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Re: Initiation of Flowering in Amorphophallus

  • Subject: Re: Initiation of Flowering in Amorphophallus
  • From: "Tom Croat" <Thomas.Croat@mobot.org>
  • Date: Wed, 26 Mar 2008 18:22:03 -0500

Dear Bernard:

	Thanks so much for your comments.  Some have said that it caused serious distortion of the inflorescences so I am a bit reluctant.  I would hate to have waited so long to get flowers then have to deal with a freak!


-----Original Message-----
From: aroid-l-bounces@gizmoworks.com [mailto:aroid-l-bounces@gizmoworks.com] On Behalf Of StroWi@t-online.de
Sent: Tuesday, March 25, 2008 4:20 AM
To: Discussion of aroids
Subject: Re: [Aroid-l] Initiation of Flowering in Amorphophallus


a quick search with google scholar gave some hints that gibberellic acid
can trigger flower induction in araceae.

The problem in your case will be that it is uncertain when the
application should be done (foliage/tuber), if it should be repeated and
which concentration should be used.

I did not do any further reading, but might find some time later.

This only as a quick response.

Happy growing/flowering,

Hormonal control of inflorescence development in plantlets of calla lily
(Zantedeschia spp.) grown in vitro ZeitschriftPlant Growth
RegulationVerlagSpringer NetherlandsISSN0167-6903 (Print) 1573-5087
(Online)HeftVolume 42, Number 1 / Januar
Vered Naor1, Jaime Kigel1 and Meira Ziv1 
(1) The Robert Smith Institute for Plant Sciences and Genetics in
Agriculture, Faculty of Agricultural, Food and Environmental Quality
Sciences, The Hebrew University of Jerusalem, Rehovot, P.O. Box 12,
Jerusalem, 76100, Israel

Abstract  Hormonal control of flower induction and inflorescence
development in vitro was investigated in photoperiodically day-neutral
calla lily (Zantedeschia spp., colored cultivars). The effects of
gibberellins (GAs, 5.8-2900 M) and the cytokinin benzyl adenine (BA,
0.4-13.3 M) on inflorescence development were studied in plantlets
regenerated in tissue culture. Plantlets were dipped in GA and BA
solutions prior to replanting in new media. GA was mandatory for the
shift from the vegetative to the reproductive stage. GA3, GA1 and GA4
had the same florigenic effect. Inflorescence development in the apical
bud was observed after 30-50 days in GA-treated plantlets grown in vitro
and resembled the pattern occurring under natural conditions. The
transition from the vegetative to the reproductive phase was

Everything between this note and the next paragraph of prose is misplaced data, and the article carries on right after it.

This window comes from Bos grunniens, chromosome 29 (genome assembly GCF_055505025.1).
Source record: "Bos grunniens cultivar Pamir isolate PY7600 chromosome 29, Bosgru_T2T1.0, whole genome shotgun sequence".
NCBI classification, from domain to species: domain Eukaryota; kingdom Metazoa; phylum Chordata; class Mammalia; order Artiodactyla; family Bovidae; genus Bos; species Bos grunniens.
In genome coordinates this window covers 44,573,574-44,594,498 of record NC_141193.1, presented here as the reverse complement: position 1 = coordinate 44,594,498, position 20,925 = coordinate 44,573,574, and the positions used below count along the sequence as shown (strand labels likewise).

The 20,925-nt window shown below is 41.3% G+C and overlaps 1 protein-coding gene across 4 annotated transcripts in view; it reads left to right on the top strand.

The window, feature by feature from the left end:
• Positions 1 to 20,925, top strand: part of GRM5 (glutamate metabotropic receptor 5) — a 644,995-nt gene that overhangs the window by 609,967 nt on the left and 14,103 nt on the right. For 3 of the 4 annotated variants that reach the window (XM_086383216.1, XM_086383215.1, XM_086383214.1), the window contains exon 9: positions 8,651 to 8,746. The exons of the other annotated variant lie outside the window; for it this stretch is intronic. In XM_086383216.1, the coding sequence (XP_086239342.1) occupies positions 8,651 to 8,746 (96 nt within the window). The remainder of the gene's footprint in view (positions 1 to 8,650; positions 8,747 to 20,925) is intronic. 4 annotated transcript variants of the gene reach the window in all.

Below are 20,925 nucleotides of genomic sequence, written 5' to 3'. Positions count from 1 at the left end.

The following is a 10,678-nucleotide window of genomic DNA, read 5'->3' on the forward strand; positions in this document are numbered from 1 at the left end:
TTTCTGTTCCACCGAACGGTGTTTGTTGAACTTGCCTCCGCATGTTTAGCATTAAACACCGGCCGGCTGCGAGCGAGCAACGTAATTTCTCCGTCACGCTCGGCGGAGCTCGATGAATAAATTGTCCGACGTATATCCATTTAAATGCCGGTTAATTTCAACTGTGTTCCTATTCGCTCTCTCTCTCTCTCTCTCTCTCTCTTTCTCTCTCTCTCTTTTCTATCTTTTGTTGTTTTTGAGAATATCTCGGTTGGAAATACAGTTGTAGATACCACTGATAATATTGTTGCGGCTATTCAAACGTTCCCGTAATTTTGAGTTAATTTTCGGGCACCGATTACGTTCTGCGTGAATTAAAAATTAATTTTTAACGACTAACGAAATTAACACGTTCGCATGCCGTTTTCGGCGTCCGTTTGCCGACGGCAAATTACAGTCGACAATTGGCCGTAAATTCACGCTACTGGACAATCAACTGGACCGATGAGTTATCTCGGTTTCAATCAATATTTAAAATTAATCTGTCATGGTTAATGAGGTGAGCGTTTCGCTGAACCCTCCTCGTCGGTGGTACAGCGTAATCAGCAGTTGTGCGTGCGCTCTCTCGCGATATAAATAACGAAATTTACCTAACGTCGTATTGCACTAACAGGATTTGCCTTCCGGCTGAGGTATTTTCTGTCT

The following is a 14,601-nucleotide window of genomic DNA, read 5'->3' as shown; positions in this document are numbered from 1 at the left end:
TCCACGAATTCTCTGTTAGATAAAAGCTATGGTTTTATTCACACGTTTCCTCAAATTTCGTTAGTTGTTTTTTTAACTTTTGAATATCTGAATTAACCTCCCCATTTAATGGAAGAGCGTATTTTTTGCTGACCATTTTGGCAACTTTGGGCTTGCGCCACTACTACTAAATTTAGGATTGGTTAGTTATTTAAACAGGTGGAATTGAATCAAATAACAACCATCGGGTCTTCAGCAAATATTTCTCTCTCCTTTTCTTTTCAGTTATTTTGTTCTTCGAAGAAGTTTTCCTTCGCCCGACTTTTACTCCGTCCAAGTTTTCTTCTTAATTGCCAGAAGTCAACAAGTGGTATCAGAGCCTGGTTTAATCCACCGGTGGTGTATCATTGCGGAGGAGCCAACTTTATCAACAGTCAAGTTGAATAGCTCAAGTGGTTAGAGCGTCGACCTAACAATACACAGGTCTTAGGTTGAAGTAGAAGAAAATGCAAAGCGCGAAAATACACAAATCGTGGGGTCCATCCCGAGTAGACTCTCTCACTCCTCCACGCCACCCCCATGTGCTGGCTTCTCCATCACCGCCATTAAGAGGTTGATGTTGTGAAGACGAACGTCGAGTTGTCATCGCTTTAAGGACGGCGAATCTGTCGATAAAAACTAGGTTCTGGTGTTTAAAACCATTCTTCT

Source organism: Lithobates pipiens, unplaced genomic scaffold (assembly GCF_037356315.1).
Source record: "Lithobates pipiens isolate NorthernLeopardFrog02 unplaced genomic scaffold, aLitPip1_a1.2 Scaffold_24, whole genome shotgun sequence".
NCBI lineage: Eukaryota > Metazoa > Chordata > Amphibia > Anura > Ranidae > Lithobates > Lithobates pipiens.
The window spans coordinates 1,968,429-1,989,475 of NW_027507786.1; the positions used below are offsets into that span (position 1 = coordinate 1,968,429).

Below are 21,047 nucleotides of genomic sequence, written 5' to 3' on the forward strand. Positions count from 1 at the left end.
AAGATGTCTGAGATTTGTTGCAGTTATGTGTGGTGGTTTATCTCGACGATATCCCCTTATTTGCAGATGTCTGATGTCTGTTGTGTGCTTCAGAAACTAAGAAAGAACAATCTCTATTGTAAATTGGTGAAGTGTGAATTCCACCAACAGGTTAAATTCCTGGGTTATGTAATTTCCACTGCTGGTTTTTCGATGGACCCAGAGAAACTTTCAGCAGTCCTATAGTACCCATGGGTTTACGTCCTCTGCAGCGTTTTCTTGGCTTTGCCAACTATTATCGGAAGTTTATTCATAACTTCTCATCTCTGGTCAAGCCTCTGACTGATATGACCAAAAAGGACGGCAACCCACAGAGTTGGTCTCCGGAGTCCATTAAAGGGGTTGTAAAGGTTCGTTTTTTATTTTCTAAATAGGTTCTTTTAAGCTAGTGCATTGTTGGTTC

characterized by a swollen, dome-shaped apex that transformed into a
smooth elongated apex surrounded by the spathe primordium, at the tip of
the elongating peduncle primordium. Floret primordia developed in
inflorescences at a more advanced stage. The female florets located at
the base of the primordial spadix, could be clearly distinguished from
male florets located above them. BA did not have an effect on flower
induction but, in the presence of GA, BA at concentrations up to 4.4 M
enhanced inflorescence differentiation. The results indicate that
inflorescence development in Zantedeschia plantlets in tissue culture
can serve as a potential model to study the role of GAs and other
factors in the flowering process of day-neutral plants that do not
require external signals for flower induction.Benzyladenine -
Day-neutral plant - Flowering - Geophytes - Gibberellins - Shoot apex -
Tissue culture

Titre du document / Document title
Gibberellic acid-induced flowering of Syngonium podophyllum schott
'White butterfly'
Auteur(s) / Author(s)
HENNY R. J. (1) ; NORMAN D. J. (1) ; KANE M. E. (2) ; 
Affiliation(s) du ou des auteurs / Author(s) Affiliation(s)
(1) University of Florida, Institute of Food and Agricultural Science,
Central Florida Research and Education Center, 2807 Bin ion Road,
Apopka, FL 32703, ETATS-UNIS
(2) Department of Environmental Horticulture, P.O. Box 110670,
University of Florida, Gainesville, FL 32611, ETATS-UNIS

Résumé / Abstract
Syngonium 'White Butterfly', growing in 1.6-L pots and treated in August
with a single GA[3] spray at 250 to 2000 mg.L[-1], flowered within 86
days. Mean flower number increased with GA[3] concentration. Flowers
were normal in appearance and were fertile. Chemical name used:
gibberellic acid (GA[3]).
Revue / Journal Title
HortScience  (HortScience)  ISSN 0018-5345   CODEN HJHSAR  
Source / Source
1999, vol. 34, no4, pp. 676-677 (7 ref.)
Langue / Language

-----Original Message-----
Date: Mon, 24 Mar 2008 18:04:57 +0100
Subject: [Aroid-l] Initiation of Flowering in Amorphophallus
From: "Tom Croat" 

Fellow Aroiders:

          My Director is anxious that we flower Amorphophallus titanum
which we have had here for many years.  It has always been an
embarrassment that we, among all the institutions in the world
practically, have not flowered this species even though we have had the
species from the earliest days.  Anyway, I am now asking for advice from
those of you who have flowered this species if you know of any way it
can be induced to flower. I know that many of you do not actually want
your plants of Amorphophallus to flower but if you have any ideas about
what would induce these "lazy" plants of mine to flower (short of
killing it) please let me know. 

Tom Croat

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